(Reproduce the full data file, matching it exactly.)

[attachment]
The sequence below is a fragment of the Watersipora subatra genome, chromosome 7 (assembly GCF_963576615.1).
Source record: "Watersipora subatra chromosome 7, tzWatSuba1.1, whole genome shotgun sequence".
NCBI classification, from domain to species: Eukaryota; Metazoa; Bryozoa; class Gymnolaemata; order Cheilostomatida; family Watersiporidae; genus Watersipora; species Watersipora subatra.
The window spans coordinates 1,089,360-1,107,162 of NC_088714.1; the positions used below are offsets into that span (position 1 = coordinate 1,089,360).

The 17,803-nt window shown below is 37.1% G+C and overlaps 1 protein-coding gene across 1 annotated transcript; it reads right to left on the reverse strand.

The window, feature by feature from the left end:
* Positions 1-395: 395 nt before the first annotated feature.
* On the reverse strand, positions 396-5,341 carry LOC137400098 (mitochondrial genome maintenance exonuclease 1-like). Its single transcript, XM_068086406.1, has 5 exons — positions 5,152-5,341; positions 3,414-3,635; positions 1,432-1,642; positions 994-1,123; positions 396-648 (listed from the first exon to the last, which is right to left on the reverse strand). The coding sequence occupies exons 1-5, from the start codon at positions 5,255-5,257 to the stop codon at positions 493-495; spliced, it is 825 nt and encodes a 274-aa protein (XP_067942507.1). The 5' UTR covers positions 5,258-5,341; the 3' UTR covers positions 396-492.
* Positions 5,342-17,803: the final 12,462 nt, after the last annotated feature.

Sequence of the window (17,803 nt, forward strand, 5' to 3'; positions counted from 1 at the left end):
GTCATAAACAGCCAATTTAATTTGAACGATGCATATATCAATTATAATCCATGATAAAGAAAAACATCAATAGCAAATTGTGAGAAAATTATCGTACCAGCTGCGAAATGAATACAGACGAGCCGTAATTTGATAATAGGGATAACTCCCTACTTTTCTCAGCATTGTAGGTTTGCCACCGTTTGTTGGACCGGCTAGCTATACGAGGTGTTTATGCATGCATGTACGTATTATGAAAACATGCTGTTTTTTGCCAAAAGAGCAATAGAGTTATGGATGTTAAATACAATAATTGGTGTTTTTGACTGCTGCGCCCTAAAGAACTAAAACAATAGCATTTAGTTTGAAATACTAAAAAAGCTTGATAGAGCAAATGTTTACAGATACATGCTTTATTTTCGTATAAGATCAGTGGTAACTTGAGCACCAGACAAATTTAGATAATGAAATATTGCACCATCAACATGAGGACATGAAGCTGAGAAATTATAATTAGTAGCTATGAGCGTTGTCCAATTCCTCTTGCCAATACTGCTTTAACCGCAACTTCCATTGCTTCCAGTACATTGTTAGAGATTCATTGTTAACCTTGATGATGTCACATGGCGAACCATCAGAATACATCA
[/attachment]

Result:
The sequence below is a fragment of the Watersipora subatra genome, chromosome 7 (assembly GCF_963576615.1).
Source record: "Watersipora subatra chromosome 7, tzWatSuba1.1, whole genome shotgun sequence".
NCBI classification, from domain to species: Eukaryota; Metazoa; Bryozoa; class Gymnolaemata; order Cheilostomatida; family Watersiporidae; genus Watersipora; species Watersipora subatra.
The window spans coordinates 1,089,360-1,107,162 of NC_088714.1; the positions used below are offsets into that span (position 1 = coordinate 1,089,360).

The 17,803-nt window shown below is 37.1% G+C and overlaps 1 protein-coding gene across 1 annotated transcript; it reads right to left on the reverse strand.

The window, feature by feature from the left end:
* Positions 1-395: 395 nt before the first annotated feature.
* On the reverse strand, positions 396-5,341 carry LOC137400098 (mitochondrial genome maintenance exonuclease 1-like). Its single transcript, XM_068086406.1, has 5 exons — positions 5,152-5,341; positions 3,414-3,635; positions 1,432-1,642; positions 994-1,123; positions 396-648 (listed from the first exon to the last, which is right to left on the reverse strand). The coding sequence occupies exons 1-5, from the start codon at positions 5,255-5,257 to the stop codon at positions 493-495; spliced, it is 825 nt and encodes a 274-aa protein (XP_067942507.1). The 5' UTR covers positions 5,258-5,341; the 3' UTR covers positions 396-492.
* Positions 5,342-17,803: the final 12,462 nt, after the last annotated feature.

Sequence of the window (17,803 nt, forward strand, 5' to 3'; positions counted from 1 at the left end):
GTCATAAACAGCCAATTTAATTTGAACGATGCATATATCAATTATAATCCATGATAAAGAAAAACATCAATAGCAAATTGTGAGAAAATTATCGTACCAGCTGCGAAATGAATACAGACGAGCCGTAATTTGATAATAGGGATAACTCCCTACTTTTCTCAGCATTGTAGGTTTGCCACCGTTTGTTGGACCGGCTAGCTATACGAGGTGTTTATGCATGCATGTACGTATTATGAAAACATGCTGTTTTTTGCCAAAAGAGCAATAGAGTTATGGATGTTAAATACAATAATTGGTGTTTTTGACTGCTGCGCCCTAAAGAACTAAAACAATAGCATTTAGTTTGAAATACTAAAAAAGCTTGATAGAGCAAATGTTTACAGATACATGCTTTATTTTCGTATAAGATCAGTGGTAACTTGAGCACCAGACAAATTTAGATAATGAAATATTGCACCATCAACATGAGGACATGAAGCTGAGAAATTATAATTAGTAGCTATGAGCGTTGTCCAATTCCTCTTGCCAATACTGCTTTAACCGCAACTTCCATTGCTTCCAGTACATTGTTAGAGATTCATTGTTAACCTTGATGATGTCACATGGCGAACCATCAGAATACATCA